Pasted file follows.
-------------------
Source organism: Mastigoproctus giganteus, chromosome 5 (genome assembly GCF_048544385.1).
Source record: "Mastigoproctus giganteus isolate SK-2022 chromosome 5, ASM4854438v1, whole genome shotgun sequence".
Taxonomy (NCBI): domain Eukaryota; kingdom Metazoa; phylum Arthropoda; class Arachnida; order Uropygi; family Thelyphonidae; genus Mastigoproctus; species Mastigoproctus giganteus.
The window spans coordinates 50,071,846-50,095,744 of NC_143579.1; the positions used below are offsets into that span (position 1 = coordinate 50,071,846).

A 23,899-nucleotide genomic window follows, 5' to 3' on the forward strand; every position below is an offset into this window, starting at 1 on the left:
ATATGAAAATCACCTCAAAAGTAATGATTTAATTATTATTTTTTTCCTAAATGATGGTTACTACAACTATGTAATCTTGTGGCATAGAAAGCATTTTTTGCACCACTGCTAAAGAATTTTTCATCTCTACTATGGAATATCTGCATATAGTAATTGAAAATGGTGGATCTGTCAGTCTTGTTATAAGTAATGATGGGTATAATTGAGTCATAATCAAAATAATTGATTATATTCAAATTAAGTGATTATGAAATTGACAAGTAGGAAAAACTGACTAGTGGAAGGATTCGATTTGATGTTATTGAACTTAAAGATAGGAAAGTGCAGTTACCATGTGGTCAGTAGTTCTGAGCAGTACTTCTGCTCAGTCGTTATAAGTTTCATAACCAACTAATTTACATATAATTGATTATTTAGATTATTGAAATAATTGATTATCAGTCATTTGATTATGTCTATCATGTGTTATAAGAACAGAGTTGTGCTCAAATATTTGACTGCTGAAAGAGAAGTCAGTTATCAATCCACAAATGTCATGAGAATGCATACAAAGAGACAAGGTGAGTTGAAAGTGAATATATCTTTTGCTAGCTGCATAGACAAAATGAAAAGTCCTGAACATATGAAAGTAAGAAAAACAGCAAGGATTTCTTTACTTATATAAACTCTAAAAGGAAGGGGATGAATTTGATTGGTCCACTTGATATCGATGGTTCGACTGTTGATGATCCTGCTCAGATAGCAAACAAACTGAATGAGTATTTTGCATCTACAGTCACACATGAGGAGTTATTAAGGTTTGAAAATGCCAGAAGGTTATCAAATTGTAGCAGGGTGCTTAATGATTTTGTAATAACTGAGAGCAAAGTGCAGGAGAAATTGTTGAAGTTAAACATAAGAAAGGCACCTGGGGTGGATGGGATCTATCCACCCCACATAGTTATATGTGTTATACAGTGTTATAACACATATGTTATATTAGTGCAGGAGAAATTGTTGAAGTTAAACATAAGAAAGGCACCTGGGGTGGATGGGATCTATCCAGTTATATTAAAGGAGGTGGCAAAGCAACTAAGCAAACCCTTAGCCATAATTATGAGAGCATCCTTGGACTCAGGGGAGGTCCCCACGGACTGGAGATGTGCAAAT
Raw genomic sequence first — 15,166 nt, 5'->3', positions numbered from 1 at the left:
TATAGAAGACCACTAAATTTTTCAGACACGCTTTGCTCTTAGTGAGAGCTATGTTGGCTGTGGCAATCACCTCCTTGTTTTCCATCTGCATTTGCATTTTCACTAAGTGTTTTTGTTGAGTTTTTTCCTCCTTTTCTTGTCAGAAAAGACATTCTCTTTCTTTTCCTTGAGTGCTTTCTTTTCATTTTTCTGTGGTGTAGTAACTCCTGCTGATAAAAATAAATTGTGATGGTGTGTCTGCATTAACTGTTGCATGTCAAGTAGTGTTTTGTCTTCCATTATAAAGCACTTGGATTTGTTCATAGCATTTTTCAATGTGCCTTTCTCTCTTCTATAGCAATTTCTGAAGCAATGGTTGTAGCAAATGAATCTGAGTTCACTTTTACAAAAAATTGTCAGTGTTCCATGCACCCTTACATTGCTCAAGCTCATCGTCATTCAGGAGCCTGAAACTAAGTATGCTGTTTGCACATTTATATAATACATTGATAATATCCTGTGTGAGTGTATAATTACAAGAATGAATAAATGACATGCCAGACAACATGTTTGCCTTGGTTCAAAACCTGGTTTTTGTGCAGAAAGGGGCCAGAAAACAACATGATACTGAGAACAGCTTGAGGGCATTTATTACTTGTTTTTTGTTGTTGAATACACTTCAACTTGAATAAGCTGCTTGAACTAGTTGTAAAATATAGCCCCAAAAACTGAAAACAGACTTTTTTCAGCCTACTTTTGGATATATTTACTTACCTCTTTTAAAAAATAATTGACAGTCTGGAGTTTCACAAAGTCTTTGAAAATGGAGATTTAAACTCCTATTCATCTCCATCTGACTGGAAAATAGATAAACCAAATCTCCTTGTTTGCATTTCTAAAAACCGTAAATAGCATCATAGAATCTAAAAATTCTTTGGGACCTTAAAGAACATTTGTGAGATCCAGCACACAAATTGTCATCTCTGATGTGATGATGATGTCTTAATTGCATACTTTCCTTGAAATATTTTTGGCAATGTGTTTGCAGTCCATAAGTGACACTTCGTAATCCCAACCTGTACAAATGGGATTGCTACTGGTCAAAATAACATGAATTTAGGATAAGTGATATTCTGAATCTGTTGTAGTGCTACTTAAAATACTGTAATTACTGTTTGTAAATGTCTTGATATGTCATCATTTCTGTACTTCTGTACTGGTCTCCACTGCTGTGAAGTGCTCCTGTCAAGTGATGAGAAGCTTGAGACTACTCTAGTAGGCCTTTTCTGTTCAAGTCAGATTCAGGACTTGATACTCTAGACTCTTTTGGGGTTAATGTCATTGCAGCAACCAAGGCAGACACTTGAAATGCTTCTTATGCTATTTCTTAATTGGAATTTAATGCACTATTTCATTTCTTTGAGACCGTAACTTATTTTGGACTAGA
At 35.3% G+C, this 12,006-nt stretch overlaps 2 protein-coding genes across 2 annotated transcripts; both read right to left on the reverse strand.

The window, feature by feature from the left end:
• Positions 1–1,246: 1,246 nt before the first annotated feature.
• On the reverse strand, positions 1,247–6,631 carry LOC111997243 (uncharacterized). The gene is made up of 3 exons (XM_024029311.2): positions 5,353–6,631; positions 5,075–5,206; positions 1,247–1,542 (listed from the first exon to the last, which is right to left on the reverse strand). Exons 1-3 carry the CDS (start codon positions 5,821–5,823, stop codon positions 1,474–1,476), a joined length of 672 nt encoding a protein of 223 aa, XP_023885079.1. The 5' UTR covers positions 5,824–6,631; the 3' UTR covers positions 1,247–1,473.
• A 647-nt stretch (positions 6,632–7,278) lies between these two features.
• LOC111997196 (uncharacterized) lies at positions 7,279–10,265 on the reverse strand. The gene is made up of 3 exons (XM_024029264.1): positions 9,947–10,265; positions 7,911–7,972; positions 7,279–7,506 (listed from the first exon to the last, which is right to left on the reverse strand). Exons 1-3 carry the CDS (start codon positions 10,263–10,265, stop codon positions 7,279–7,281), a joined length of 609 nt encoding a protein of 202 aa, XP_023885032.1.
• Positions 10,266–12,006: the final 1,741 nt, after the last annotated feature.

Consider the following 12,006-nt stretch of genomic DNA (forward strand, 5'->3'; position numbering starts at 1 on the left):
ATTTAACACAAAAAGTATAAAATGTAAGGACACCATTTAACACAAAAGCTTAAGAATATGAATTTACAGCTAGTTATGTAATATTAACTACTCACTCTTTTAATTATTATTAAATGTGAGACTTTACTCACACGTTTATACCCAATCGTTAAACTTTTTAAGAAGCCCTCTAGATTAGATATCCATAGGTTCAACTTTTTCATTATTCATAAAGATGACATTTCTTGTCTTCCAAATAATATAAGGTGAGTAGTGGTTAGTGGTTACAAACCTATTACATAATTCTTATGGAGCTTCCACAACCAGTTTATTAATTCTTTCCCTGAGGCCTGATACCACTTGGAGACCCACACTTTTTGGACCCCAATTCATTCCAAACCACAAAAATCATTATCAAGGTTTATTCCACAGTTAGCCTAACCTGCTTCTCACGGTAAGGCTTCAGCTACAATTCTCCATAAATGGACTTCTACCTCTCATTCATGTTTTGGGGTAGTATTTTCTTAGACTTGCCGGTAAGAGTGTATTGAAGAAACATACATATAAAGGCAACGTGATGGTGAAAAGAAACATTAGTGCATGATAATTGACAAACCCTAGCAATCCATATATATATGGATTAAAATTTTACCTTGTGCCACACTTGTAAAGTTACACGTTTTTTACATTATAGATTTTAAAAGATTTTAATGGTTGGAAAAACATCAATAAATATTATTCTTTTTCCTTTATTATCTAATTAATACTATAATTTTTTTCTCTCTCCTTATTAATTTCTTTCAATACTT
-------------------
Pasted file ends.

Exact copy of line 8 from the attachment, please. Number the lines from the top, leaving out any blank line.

TATAGAAGACCACTAAATTTTTCAGACACGCTTTGCTCTTAGTGAGAGCTATGTTGGCTGTGGCAATCACCTCCTTGTTTTCCATCTGCATTTGCATTTTCACTAAGTGTTTTTGTTGAGTTTTTTCCTCCTTTTCTTGTCAGAAAAGACATTCTCTTTCTTTTCCTTGAGTGCTTTCTTTTCATTTTTCTGTGGTGTAGTAACTCCTGCTGATAAAAATAAATTGTGATGGTGTGTCTGCATTAACTGTTGCATGTCAAGTAGTGTTTTGTCTTCCATTATAAAGCACTTGGATTTGTTCATAGCATTTTTCAATGTGCCTTTCTCTCTTCTATAGCAATTTCTGAAGCAATGGTTGTAGCAAATGAATCTGAGTTCACTTTTACAAAAAATTGTCAGTGTTCCATGCACCCTTACATTGCTCAAGCTCATCGTCATTCAGGAGCCTGAAACTAAGTATGCTGTTTGCACATTTATATAATACATTGATAATATCCTGTGTGAGTGTATAATTACAAGAATGAATAAATGACATGCCAGACAACATGTTTGCCTTGGTTCAAAACCTGGTTTTTGTGCAGAAAGGGGCCAGAAAACAACATGATACTGAGAACAGCTTGAGGGCATTTATTACTTGTTTTTTGTTGTTGAATACACTTCAACTTGAATAAGCTGCTTGAACTAGTTGTAAAATATAGCCCCAAAAACTGAAAACAGACTTTTTTCAGCCTACTTTTGGATATATTTACTTACCTCTTTTAAAAAATAATTGACAGTCTGGAGTTTCACAAAGTCTTTGAAAATGGAGATTTAAACTCCTATTCATCTCCATCTGACTGGAAAATAGATAAACCAAATCTCCTTGTTTGCATTTCTAAAAACCGTAAATAGCATCATAGAATCTAAAAATTCTTTGGGACCTTAAAGAACATTTGTGAGATCCAGCACACAAATTGTCATCTCTGATGTGATGATGATGTCTTAATTGCATACTTTCCTTGAAATATTTTTGGCAATGTGTTTGCAGTCCATAAGTGACACTTCGTAATCCCAACCTGTACAAATGGGATTGCTACTGGTCAAAATAACATGAATTTAGGATAAGTGATATTCTGAATCTGTTGTAGTGCTACTTAAAATACTGTAATTACTGTTTGTAAATGTCTTGATATGTCATCATTTCTGTACTTCTGTACTGGTCTCCACTGCTGTGAAGTGCTCCTGTCAAGTGATGAGAAGCTTGAGACTACTCTAGTAGGCCTTTTCTGTTCAAGTCAGATTCAGGACTTGATACTCTAGACTCTTTTGGGGTTAATGTCATTGCAGCAACCAAGGCAGACACTTGAAATGCTTCTTATGCTATTTCTTAATTGGAATTTAATGCACTATTTCATTTCTTTGAGACCGTAACTTATTTTGGACTAGA